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Industry and Agriculture in Partnership

11th February 1944
Page 14
Page 14, 11th February 1944 — Industry and Agriculture in Partnership
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Which of the following most accurately describes the problem?

THAT great industrialist, Henry Ford, has I " grown " a motor body on one of his farms ; that is to say, he has grown soya beans, and his chemists have converted them to a plastic material to replace the conventional steel, with the important additional advantage that the weight of the vehicle is reduced by 1,000 lb., from 3,000 to 2,000 lb. Thus agriculture becomes the junior partner of the motor industry.

This may prove the beginning of the end of the rifling of the earth's rapidly diminishing stores of coal, iron, oil and some other materials of industry, laboriously collected by nature. It may mark the opening of a new era, in which the factories and workshops of the junior partner—the• fields and forests of the earth—will provide the raw materials for the senior partner to fashion into the commodities required by the peoples.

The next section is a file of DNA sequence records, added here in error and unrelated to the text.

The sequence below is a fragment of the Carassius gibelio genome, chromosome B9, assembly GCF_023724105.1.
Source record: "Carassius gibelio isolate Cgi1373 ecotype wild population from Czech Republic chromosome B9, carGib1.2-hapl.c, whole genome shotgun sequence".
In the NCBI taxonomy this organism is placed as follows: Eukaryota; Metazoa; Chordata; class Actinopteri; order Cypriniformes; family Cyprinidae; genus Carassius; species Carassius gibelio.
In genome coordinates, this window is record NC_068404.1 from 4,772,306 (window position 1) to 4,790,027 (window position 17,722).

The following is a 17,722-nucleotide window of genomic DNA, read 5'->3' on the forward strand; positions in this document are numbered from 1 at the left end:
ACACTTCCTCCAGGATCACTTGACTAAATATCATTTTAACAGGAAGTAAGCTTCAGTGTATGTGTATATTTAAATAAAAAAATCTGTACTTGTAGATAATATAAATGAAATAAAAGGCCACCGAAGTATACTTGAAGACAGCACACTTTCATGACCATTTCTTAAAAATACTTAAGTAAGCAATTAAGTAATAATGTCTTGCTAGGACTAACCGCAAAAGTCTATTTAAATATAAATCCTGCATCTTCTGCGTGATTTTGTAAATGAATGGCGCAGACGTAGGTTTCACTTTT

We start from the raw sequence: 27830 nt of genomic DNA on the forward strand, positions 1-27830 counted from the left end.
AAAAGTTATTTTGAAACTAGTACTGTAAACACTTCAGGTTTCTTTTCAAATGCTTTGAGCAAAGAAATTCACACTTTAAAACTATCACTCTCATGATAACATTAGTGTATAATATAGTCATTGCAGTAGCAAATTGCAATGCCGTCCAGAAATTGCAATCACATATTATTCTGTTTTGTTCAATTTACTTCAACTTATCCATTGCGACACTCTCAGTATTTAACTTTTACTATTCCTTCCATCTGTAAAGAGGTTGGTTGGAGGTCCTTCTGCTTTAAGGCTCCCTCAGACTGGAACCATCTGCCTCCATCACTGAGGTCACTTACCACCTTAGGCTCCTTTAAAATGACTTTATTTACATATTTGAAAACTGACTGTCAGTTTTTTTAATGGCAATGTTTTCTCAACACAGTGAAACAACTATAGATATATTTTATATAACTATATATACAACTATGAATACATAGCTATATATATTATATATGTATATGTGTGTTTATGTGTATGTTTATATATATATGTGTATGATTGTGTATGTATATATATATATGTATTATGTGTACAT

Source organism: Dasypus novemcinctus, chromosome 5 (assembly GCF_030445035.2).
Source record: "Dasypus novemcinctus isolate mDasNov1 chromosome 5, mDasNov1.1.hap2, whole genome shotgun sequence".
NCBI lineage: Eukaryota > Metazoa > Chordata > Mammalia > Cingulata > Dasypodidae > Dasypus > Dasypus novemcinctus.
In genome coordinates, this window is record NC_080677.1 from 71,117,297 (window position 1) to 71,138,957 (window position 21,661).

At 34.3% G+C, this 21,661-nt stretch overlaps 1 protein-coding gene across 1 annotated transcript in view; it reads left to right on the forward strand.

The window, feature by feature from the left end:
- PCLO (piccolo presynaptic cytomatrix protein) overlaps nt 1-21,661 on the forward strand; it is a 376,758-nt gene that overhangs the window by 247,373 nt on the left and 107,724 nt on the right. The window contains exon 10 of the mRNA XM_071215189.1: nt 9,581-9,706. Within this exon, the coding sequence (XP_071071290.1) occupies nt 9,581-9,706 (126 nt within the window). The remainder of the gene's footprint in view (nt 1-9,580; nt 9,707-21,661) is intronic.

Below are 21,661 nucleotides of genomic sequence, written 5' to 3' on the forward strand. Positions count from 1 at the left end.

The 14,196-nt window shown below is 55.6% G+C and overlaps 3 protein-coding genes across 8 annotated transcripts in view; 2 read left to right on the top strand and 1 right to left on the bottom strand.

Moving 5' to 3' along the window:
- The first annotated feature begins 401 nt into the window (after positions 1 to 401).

Warnings of the impending decline in oil production have been issued in official places in the U.S.A. What is the alternative? Coal? That is also a mineral, and therefore exhaustible. Alcohol from vegetation may eventually take the place of the oil when this approaches exhaustion. Already in India and Australia large-scale plants are being constructed for the preparation of alcohol from molasses—the waste of cane-sugar production— for use as motor fuel. In Brazil, over-production of coffee, instead of being destroyed by burning or throwing into the sea, is now the,raw material for a plastic, which is called Caffelite. In Russia, Germany and U.S.A. wheat and potatoes are being grown to provide alcohol for the making of rubber. Latex-bearing plants, of which there are hundreds of varieties, are being raised over wide areas and varying climates, also for rubber production. • Engineers and designers have organized production cost on such lines that the workers can also afford to be consumers. The chemists have done apparently impossible things with molecules and atoms; they have converted the unusable to the usable. They have taken the molecules of petrol and rearranged them so as to make lowinto highOctane petrol. They have done similar things with rubber, plastics, medicines, scents and foods.

Not_so the junior partner ; the agriculturist does not yet know how to grow food on a travelling track, under controlled conditions; he is still subject to the vagaries of climate.

In the working of the partnership, some of the daring minds that have accomplished so much for the senior partner will concentrate, on this problem, and they will solve it. In doing so• they will also convert the agricultural artisan from poverty to a participant in the enjoyment of his own labours, like his colleague in industry.


People: Henry Ford

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